Cash remittances sent home by thousands of Armenians working in Russia and other countries increased by more than 23 percent in the first 10 months of this year compared to 2010, RFE/RL's Armenian Service reports.
While this sounds like unambiguously good news for Armenia, it is not. Remittances can have a very similar effect as natural resources wealth – it gives rise to what is called the Dutch Disease.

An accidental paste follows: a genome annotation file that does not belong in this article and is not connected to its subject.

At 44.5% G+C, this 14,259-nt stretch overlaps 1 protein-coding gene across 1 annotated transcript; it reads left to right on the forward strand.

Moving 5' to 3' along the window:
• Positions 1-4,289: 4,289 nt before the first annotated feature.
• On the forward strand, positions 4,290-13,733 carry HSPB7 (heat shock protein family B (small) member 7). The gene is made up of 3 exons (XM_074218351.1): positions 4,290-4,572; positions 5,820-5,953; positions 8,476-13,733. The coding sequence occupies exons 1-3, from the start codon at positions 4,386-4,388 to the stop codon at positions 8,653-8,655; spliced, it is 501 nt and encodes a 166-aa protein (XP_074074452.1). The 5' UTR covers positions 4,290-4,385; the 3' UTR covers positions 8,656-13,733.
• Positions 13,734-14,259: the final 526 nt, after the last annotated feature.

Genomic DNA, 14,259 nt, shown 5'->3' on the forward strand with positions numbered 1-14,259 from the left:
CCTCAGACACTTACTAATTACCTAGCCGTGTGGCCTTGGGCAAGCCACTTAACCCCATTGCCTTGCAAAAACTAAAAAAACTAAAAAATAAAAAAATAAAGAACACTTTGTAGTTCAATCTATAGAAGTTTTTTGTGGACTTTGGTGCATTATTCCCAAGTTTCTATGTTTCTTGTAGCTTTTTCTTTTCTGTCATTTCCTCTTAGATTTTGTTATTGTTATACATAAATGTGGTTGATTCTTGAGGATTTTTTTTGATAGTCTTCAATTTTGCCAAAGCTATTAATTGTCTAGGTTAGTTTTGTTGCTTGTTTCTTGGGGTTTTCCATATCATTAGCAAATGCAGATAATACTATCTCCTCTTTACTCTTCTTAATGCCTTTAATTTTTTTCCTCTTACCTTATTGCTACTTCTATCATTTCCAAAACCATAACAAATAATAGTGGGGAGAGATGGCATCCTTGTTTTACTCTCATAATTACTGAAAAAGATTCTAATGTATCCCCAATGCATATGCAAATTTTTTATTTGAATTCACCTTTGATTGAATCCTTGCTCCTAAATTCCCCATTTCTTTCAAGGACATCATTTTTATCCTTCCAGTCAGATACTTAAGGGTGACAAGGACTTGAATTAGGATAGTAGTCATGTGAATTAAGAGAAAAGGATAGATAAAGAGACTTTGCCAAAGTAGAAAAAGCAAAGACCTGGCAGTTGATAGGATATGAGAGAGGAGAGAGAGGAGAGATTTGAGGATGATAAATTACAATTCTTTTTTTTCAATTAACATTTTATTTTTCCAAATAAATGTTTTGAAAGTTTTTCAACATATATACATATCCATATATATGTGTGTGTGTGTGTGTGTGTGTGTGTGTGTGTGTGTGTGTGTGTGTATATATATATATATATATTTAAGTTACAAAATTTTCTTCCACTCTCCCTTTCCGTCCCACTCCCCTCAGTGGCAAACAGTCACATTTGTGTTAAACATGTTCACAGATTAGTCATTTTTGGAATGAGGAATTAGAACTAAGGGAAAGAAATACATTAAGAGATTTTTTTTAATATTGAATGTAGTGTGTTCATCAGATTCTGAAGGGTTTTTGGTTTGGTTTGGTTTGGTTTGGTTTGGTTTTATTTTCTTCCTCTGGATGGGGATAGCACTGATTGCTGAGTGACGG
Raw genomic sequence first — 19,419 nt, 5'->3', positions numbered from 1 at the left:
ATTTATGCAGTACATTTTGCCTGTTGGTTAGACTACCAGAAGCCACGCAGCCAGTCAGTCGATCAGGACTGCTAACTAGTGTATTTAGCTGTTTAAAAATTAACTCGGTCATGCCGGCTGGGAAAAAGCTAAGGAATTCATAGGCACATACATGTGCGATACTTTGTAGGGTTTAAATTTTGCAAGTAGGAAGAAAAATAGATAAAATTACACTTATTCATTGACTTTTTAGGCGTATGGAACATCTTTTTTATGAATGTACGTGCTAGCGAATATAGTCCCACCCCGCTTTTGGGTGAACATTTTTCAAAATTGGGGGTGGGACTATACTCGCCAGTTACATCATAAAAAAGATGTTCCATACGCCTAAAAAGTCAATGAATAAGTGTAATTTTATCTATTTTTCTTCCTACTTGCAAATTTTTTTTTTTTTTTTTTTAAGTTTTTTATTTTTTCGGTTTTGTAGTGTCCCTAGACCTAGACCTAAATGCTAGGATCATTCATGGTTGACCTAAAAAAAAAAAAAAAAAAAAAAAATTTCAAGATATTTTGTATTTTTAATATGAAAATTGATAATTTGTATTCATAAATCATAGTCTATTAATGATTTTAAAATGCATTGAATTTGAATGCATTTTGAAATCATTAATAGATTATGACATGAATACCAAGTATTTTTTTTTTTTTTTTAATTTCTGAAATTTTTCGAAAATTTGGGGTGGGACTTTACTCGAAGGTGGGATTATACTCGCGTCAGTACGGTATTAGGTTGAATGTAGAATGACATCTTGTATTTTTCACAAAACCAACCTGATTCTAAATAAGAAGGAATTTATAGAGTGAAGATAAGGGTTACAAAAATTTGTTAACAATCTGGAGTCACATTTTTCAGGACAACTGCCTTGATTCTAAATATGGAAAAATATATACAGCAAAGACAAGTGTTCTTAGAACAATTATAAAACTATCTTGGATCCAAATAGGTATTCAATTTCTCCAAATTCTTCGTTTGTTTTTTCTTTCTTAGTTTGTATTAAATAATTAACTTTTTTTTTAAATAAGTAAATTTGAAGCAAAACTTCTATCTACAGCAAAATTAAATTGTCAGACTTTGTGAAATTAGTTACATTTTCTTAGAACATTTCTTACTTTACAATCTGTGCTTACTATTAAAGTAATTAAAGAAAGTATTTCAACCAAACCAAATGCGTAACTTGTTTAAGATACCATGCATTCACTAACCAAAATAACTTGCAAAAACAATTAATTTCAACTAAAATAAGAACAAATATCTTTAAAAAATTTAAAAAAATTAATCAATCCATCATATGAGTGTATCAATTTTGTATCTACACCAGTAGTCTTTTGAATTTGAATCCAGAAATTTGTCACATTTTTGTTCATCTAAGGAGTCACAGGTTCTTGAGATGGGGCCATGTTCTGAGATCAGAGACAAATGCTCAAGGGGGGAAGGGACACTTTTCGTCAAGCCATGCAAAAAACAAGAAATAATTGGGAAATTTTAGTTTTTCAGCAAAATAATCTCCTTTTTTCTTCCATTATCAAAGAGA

Both remittances and exports of natural resources result in an inflow of foreign currency into a country. While this raises incomes, it also has some less beneficial effects: labor supply and thus production will go down; the exchange rate will appreciate thus reducing the competitiveness of the exporting sector. Consumption will also increase. While consumption of tradable goods will be accommodated by foreign countries, consumption of non-tradable goods will not, by definition, thus leading to inflationary pressure.
In short, while the increase in remittances is good news for the recipients and workers in the non-tradable sectors, it is bad news for those not having relatives abroad and or working in export industries.